Homemade potato gnocchi is tossed with sausage, tomatoes, peas, and a lusty smoked mozzarella for a hearty, stick-to-your-ribs dish.
A few years ago, Colleen (pregnant with our son, Roman); the girls, Vivian and Marcella; and I spent Christmas on the Aeolian island of Salina, just off the coast of Sicily. One of the dishes that we were served at a local restaurant was called Rigatoni alla Fantasia. The fat, tubular pasta was dressed with an eggplant puree, peas, and smoked scamorza—a soft cheese that’s something like a cross between provolone cheese and mozzarella. I’ve always wanted to use smoked mozzarella in a dish. I recalled the Roman habit of cooking sausage with peas and thought those ingredients would be just the right combination with smoked mozzarella. When the smoky, soft cheese melts over the gnocchi, sausage, and peas, a fantasia is realized. This post has been updated. Originally published October 13, 2009.–Ron and Colleen Suhanosky
How to Freeze Gnocchi
The gnocchi can be frozen for up to 2 weeks. To prepare them for the freezer, place them, dusted with flour, in a single layer on a baking sheet and freeze. Once frozen, seal them in an airtight container. To thaw, place the gnocchi in a single layer on a baking sheet in the refrigerator for not more than 1 hour before cooking. Continue with step 5 below.
Gnocchi with Sausage and Smoked Mozzarella
- Quick Glance
- 1 H, 10 M
- 1 H, 10 M
- Serves 4 to 6
Special Equipment: Food mill or potato ricer
- For the gnocchi
- 3 pounds unpeeled Idaho potatoes
- 1 cup all-purpose flour, plus more for dusting
- 2 teaspoons kosher salt
- 1 egg
- For the sauce
- 1 tablespoon olive oil
- 1 pound sweet Italian sausage, casings removed
- 1 garlic clove, thinly sliced
- 2 cups peeled whole San Marzano tomatoes, crushed
- 1 cup water
- 1 cup fresh shelled or frozen peas
- 1 teaspoon kosher salt
- 1/4 teaspoon freshly ground black pepper
- 1/2 pound good-quality smoked mozzarella, cut into 1/4-inch (6-mm) cubes
- Make the gnocchi
- 1. Gently boil the potatoes in their jackets in a large pot of water over medium heat until a sharp knife passes easily through the thickest part. Remove the potatoes from the pot and let them cool to the touch; they shouldn’t get completely cold.
- 2. Wrap the potatoes in a kitchen towel or cotton napkin and rub to remove the skins. Pass the potatoes through a food mill fitted with a medium-hole disk, or through a potato ricer, into a large mixing bowl.
- 3. Spread the all-purpose flour on a clean, dry work surface. Place the potatoes on top and add the salt and egg. Using your hands, gather the ingredients together and gently knead the dough into a 10-by-8-inch log. Let rest for 2 minutes.
- 4. Lightly dust another clean, dry work surface with more flour. Cut the log into 4 equal pieces. Roll each piece into a 1-inch-thick rope. Cut each rope into 1/2-inch-wide gnocchi. Store the gnocchi on a flour–covered baking sheet until ready to use. Dust with more flour.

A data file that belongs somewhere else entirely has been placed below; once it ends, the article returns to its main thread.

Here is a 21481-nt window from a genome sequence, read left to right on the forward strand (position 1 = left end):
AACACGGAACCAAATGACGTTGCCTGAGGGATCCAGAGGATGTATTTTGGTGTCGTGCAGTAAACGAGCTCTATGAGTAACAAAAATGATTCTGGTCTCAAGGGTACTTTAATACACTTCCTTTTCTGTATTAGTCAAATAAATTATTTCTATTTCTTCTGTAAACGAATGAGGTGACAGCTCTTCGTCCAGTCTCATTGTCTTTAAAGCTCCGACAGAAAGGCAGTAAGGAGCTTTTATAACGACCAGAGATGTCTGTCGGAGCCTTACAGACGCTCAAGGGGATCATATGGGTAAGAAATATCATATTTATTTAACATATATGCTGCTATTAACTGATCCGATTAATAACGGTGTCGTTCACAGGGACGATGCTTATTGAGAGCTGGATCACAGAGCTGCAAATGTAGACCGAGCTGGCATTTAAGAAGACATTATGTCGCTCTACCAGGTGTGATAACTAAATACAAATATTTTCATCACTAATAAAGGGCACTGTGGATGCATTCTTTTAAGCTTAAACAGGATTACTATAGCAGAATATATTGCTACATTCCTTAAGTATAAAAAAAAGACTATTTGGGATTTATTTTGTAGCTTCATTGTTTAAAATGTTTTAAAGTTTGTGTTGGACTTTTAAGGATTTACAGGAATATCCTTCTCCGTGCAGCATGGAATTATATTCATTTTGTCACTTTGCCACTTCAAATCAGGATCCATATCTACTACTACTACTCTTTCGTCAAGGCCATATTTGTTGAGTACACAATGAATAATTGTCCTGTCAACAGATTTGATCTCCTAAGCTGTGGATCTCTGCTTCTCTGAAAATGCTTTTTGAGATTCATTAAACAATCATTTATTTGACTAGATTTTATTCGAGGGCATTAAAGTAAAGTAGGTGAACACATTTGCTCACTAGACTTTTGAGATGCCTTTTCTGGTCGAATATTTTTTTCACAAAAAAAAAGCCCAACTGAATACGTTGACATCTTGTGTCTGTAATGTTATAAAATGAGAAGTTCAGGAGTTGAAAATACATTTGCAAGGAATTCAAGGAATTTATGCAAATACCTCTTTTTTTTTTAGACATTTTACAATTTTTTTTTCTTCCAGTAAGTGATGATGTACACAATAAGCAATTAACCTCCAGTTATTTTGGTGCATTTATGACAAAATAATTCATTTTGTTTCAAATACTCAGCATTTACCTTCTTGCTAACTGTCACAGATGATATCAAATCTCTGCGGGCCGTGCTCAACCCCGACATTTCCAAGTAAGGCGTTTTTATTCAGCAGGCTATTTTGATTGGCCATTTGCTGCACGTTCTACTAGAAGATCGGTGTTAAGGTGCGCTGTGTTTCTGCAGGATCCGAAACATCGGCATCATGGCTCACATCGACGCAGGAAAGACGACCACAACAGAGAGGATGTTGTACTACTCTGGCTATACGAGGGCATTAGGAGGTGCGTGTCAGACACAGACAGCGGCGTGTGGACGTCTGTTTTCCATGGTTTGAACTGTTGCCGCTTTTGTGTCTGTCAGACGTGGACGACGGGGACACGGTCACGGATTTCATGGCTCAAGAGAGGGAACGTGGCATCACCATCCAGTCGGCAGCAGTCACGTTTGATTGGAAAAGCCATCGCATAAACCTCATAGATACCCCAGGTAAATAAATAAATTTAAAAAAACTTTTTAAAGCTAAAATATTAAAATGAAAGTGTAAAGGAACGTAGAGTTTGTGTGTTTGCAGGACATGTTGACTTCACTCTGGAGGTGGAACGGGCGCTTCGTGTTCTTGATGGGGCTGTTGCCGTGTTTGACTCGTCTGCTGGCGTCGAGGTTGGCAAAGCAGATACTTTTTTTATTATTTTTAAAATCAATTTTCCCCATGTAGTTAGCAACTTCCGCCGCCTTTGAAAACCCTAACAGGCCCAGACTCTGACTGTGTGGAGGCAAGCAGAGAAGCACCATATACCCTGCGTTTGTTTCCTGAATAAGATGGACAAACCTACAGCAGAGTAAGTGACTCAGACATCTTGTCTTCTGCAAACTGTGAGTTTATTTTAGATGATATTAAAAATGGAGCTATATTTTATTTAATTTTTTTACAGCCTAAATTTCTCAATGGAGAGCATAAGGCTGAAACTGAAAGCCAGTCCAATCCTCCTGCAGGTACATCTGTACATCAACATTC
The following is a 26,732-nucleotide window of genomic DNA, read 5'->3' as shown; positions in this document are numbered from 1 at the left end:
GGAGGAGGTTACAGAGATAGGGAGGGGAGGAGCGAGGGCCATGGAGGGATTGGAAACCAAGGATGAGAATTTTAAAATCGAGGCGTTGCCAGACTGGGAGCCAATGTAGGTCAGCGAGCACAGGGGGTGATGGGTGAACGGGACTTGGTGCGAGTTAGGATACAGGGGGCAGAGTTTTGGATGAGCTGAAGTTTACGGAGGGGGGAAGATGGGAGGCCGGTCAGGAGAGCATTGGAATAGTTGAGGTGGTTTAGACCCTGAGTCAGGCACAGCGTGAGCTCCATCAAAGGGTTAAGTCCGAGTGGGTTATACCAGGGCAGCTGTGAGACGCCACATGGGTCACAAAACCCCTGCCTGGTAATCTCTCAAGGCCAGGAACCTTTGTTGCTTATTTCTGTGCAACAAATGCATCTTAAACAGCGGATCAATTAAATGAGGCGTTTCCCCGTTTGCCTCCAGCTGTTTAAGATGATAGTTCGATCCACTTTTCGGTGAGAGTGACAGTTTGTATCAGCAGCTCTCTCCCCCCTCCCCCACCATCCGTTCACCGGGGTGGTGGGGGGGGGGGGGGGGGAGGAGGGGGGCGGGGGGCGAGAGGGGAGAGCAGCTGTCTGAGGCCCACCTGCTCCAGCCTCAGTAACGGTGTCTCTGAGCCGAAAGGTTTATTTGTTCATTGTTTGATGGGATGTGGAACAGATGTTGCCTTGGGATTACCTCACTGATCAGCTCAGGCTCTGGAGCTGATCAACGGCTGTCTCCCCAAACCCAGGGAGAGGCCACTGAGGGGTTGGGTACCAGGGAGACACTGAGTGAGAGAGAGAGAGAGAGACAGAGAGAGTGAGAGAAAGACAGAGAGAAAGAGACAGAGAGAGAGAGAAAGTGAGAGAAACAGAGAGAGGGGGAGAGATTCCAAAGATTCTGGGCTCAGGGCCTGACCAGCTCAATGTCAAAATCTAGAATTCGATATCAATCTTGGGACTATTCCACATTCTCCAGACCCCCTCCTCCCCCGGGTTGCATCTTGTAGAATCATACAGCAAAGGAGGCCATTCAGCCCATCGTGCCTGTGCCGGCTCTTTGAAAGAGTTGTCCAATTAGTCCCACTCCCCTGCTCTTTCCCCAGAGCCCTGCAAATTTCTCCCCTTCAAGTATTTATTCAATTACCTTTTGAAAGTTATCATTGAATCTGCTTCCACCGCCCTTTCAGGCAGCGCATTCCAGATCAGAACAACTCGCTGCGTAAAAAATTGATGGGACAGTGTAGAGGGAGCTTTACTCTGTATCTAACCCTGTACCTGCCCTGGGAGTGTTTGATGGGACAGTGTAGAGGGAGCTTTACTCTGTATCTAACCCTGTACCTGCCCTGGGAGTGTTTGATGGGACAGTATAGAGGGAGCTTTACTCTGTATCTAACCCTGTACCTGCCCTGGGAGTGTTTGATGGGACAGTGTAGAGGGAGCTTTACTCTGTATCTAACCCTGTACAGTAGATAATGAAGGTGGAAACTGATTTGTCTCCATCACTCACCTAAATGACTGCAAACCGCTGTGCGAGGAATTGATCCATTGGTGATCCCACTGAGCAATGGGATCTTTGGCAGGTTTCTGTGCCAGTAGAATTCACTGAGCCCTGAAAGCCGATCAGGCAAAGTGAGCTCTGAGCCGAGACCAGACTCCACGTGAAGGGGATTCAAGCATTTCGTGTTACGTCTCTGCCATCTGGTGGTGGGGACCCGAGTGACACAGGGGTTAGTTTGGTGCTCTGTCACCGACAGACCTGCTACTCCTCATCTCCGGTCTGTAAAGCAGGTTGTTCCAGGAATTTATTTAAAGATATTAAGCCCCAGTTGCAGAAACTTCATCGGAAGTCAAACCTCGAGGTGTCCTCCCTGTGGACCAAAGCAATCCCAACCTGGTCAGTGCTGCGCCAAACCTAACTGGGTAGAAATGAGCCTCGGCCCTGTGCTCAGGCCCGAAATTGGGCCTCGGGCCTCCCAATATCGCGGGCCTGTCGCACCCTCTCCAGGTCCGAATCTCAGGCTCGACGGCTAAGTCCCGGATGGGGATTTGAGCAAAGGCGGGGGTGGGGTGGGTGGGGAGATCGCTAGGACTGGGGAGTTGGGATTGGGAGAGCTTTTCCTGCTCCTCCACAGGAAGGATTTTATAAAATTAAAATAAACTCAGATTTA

- Cook the gnocchi
- 5. Bring a large pot of salted water to a boil. Add the gnocchi to the water and cook until they float to the top. Cook for 1 more minute.
- Make the sauce
- 6. Meanwhile, heat the olive oil in a large skillet over medium-high heat. When the oil is hot, add the sausage, and break it up with a wooden spoon. Stir the sausage and cook until the pink disappears and the meat is browned, 7 to 8 minutes. Add the garlic, tomatoes, water, peas, salt, and pepper. Simmer until the liquid has reduced to the desired consistency, about 10 minutes. Evenly distribute the mozzarella over the sauce.
- Assemble the dish
- 7. When the gnocchi is cooked, use a slotted spoon to remove them from the pot and place them directly into the skillet. Carefully fold together the gnocchi and sauce with a spatula. Serve immediately on warmed plates.
Recipe Testers Reviews
We had a package of lovely local Italian sausage that was brilliant in this ragu-like sauce. We loved the piquancy of the sausage, garlic, and tomatoes, while the peas added a bright freshness. The sauce, when spooned over the gnocchi, immediately made the dish sing. It completely enlivened the gnocchi, yet did not overwhelm it. (I didn’t use the gnocchi recipe but rather relied on my own.) I took the liberty of sprinkling on torn fresh basil to add the punch I felt was missing. The crowning touch was oozing, bubbly smoked mozzarella. What a great combination! Smoked cheeses are a particular weakness of mine, and in this recipe it was tantalizingly delicious and a stroke of genius. While making it I tasted more than I usually do because I couldn’t help myself. Our Italian sausage was very flavorful, but if yours is bland you will need to adjust seasoning.